As even a casual student of rock history knows, there’s a challenge when a musician son goes into the same business as his already world-famous father. Add in playing the same instrument and then also performing in dad’s band, it seems like it would be a lot of pressure.
But that’s actually never been the case for Duane Betts – singer/guitarist son of legendary Allman Brothers Band co-founder/singer/guitarist Dickey Betts. And for him, the roles of father and bandleader never got confused or overlapping.
“I’ve played alongside of him for many years. He’s a great leader and everybody looks to him,” Betts the Younger says. “This tour was a bit different because he hadn’t been playing much, so I took on a sort of secondary leadership role just trying to move the situation along in rehearsals. But we look to him and trust him with the utmost respect.”
The tour he’s referring to was a short jaunt last year, captured on the new CD/DVD package Ramblin’ Man: The Dickey Betts Band Live at the St. George Theatre. The setlist lies heavily on ABB material that Betts wrote like “Blue Sky,” “Jessica,” “In Memory of Elizabeth Reed,” and the title track, which actually was the ABB’s highest charting single. There is also solo material and blues covers.
Special guest Devon Allman (son of ABB co-founder Gregg) guests on “Midnight Rider,” and keyboardist Mike Kach takes lead vocals on “Whipping Post.” The rest of the group includes Pedro Arevalo (bass), Damon Fowler (guitar), and Frankie Lombardi and Steve Camilleri (both on drums).
Duane Betts recalls that the band was told about the live recording not too long before the show that was chosen, and that his father didn’t even known it was being filmed until about an hour before he stepped on stage. But he says that the band didn’t do anything different knowing that this particular performance was being documented for history.
“It felt pretty spontaneous and captured the band on a fun night for that run. I think it was pretty representative of what we were doing,” he says. “You try to forget about [being recorded]. That might be in your head, but you get into the music and just forget about being recorded if you’re doing your job properly.”
Most of the material sticks to the arrangements from their familiar studio and live counterparts, though there’s plenty of room for soloing and improvisation. And with a grizzled white beard, worn cowboy hat, and workingman’s clothes, the now 75-year-old Dickey Betts certainly cuts a distinct visage. His sometimes-muffled voice may not (quite understandably) have the range it used to, and his familiar guitar parts are slowed down a bit. But there’s a certain Lion-in-Winter-Survivor aspect to his performance.
Of course, Duane Betts is also playing guitar parts originally done by his namesake, Duane Allman. Though it was Duane’s brother Gregg —along with the other surviving ABB members Jaimoe Johanson and Butch Trucks—who fired Dickey in 2000. It all gets very meta, but Duane says he can both respect the source material and try something different with it.
“The interesting thing is we can play the songs however we want. My dad wrote them and can do whatever he pleases with them. And they take on a different sound every night,” he says. “But I don’t think about staying too close, because I’m not in a tribute band. And he doesn’t want us to mimic the original versions too much. The Allman Brothers Band did it their way, but you can’t think about trying to do a ‘better’ version than the one on Live at Fillmore East for god’s sake!”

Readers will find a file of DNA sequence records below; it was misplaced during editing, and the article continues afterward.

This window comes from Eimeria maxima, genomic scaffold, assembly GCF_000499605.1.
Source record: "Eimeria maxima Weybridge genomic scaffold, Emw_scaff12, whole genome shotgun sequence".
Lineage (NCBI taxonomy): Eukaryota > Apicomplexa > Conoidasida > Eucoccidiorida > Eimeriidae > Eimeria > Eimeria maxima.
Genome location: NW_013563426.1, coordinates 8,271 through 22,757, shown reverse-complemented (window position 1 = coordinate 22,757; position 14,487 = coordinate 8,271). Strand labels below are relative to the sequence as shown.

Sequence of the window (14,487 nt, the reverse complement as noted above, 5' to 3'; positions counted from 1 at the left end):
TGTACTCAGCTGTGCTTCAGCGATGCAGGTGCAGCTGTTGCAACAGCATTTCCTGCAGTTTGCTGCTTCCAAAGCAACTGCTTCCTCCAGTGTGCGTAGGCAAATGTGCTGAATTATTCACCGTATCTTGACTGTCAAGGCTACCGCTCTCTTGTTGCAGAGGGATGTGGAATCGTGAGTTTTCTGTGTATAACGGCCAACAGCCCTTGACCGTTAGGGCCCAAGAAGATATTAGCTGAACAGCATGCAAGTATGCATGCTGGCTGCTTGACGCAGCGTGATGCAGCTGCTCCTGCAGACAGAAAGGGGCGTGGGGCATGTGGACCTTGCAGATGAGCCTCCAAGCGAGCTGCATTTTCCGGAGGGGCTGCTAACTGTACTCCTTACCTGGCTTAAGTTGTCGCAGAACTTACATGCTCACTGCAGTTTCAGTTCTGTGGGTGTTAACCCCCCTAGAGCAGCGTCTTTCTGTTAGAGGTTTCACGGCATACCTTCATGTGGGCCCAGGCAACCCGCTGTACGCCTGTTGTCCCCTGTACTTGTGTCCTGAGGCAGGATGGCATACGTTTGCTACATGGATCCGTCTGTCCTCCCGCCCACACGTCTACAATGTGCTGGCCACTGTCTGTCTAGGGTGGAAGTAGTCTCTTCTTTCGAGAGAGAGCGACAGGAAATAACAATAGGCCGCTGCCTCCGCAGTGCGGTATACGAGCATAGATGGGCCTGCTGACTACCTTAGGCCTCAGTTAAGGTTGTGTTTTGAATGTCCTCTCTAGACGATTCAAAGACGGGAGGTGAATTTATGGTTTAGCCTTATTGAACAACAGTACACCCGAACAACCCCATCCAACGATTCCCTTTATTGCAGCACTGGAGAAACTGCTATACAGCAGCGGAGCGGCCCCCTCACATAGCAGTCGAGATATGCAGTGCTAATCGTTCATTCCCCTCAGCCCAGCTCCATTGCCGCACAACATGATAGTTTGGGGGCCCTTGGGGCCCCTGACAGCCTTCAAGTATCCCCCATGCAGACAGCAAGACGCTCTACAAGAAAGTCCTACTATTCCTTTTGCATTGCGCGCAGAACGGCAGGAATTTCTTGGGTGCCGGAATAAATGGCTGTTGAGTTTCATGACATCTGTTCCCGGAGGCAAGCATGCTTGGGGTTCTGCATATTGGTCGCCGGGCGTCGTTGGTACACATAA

As for his favorite song of his dad’s to play, Duane says you can’t beat sliding into the middle section of “Blue Sky,” especially when played in an idea setting of an outdoor amphitheater in the summer under good weather with people dancing.
Of course, Duane Betts also has his own thriving career to look after. After guesting with the Devon Allman Project on the road for a year, the scion of Southern Rock Royalty formed their own group, the Allman Betts Band (whose lineup also includes bassist Berry Oakley Jr. – son of founding ABB bassman Berry Oakley).
Their great debut album Down to the River is a collection of mostly original tunes with a familiar vibe. But even with the lineage of the lineup, they are definitely their own group performing on their own terms. We spoke with Allman this past spring just prior to the album’s release and their Houston show. While in town, he also caught up with singer/guitarist Mark May, who was previously a member of the Dickey Betts & Great Southern.
However, things didn’t go as planned for the tour a bit later in Europe when the Allman Betts Band had to cancel some shows there, as well as 30+ additional dates the United States. That’s because Allman had to have an emergency appendectomy and recovery time. Not ideal for a band promoting their debut release and trying to establish a fan base.
But Betts reports that his partner is on the mend and now back in the United States. “Devon is good, he just has to have another little procedure and some recuperation time. But we’ll be back at it soon. When you’re going at it hard, sometimes things happen.”
As for Dickey Betts himself, the Rock and Roll Hall of Famer is recovering from a freak accident when a fall at his home in Florida resulted in a pretty serious brain injury. It occurred just a month after the show captured on Ramblin’ Man. This was the latest in a series of health issues that Dickey Betts has faced in recent years. But his son reports good news on that front.
“His health is good! I saw him before the [Allman Betts Band’s] European tour for a few days and we went out and had a great dinner,” Duane says. “I posted a picture of my stepmother on him on my Instagram. He looks good and he’s feeling good. He’s probably even better than he was before that!”
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